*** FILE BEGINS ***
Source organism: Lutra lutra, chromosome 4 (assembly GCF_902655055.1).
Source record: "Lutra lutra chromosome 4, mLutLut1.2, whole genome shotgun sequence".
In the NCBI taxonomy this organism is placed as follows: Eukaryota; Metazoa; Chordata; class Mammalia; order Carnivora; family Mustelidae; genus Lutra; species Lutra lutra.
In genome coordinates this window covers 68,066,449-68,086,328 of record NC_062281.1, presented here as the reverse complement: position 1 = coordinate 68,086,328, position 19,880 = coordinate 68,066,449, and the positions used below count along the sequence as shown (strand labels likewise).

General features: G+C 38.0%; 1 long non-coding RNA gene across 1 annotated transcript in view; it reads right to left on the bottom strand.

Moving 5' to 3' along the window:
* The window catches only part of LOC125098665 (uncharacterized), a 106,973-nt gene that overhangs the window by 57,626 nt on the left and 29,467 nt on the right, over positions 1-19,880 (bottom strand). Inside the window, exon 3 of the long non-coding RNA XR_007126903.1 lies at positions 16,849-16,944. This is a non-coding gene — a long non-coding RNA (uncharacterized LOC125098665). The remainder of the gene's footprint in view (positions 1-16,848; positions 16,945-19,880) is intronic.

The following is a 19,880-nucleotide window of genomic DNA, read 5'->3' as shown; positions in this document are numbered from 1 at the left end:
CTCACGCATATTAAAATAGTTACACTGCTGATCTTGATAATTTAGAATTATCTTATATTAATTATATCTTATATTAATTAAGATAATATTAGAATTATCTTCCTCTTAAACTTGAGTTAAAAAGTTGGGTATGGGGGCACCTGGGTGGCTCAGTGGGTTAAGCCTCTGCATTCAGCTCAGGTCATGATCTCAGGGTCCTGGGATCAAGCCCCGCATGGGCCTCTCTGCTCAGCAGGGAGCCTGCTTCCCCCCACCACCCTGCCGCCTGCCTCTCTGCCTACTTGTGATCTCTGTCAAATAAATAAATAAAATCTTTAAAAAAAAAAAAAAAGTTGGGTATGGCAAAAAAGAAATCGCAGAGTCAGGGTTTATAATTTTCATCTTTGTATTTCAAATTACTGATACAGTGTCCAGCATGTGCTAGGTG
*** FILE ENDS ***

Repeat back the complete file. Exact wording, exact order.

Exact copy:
Source organism: Lutra lutra, chromosome 4 (assembly GCF_902655055.1).
Source record: "Lutra lutra chromosome 4, mLutLut1.2, whole genome shotgun sequence".
In the NCBI taxonomy this organism is placed as follows: Eukaryota; Metazoa; Chordata; class Mammalia; order Carnivora; family Mustelidae; genus Lutra; species Lutra lutra.
In genome coordinates this window covers 68,066,449-68,086,328 of record NC_062281.1, presented here as the reverse complement: position 1 = coordinate 68,086,328, position 19,880 = coordinate 68,066,449, and the positions used below count along the sequence as shown (strand labels likewise).

General features: G+C 38.0%; 1 long non-coding RNA gene across 1 annotated transcript in view; it reads right to left on the bottom strand.

Moving 5' to 3' along the window:
* The window catches only part of LOC125098665 (uncharacterized), a 106,973-nt gene that overhangs the window by 57,626 nt on the left and 29,467 nt on the right, over positions 1-19,880 (bottom strand). Inside the window, exon 3 of the long non-coding RNA XR_007126903.1 lies at positions 16,849-16,944. This is a non-coding gene — a long non-coding RNA (uncharacterized LOC125098665). The remainder of the gene's footprint in view (positions 1-16,848; positions 16,945-19,880) is intronic.

The following is a 19,880-nucleotide window of genomic DNA, read 5'->3' as shown; positions in this document are numbered from 1 at the left end:
CTCACGCATATTAAAATAGTTACACTGCTGATCTTGATAATTTAGAATTATCTTATATTAATTATATCTTATATTAATTAAGATAATATTAGAATTATCTTCCTCTTAAACTTGAGTTAAAAAGTTGGGTATGGGGGCACCTGGGTGGCTCAGTGGGTTAAGCCTCTGCATTCAGCTCAGGTCATGATCTCAGGGTCCTGGGATCAAGCCCCGCATGGGCCTCTCTGCTCAGCAGGGAGCCTGCTTCCCCCCACCACCCTGCCGCCTGCCTCTCTGCCTACTTGTGATCTCTGTCAAATAAATAAATAAAATCTTTAAAAAAAAAAAAAAAGTTGGGTATGGCAAAAAAGAAATCGCAGAGTCAGGGTTTATAATTTTCATCTTTGTATTTCAAATTACTGATACAGTGTCCAGCATGTGCTAGGTG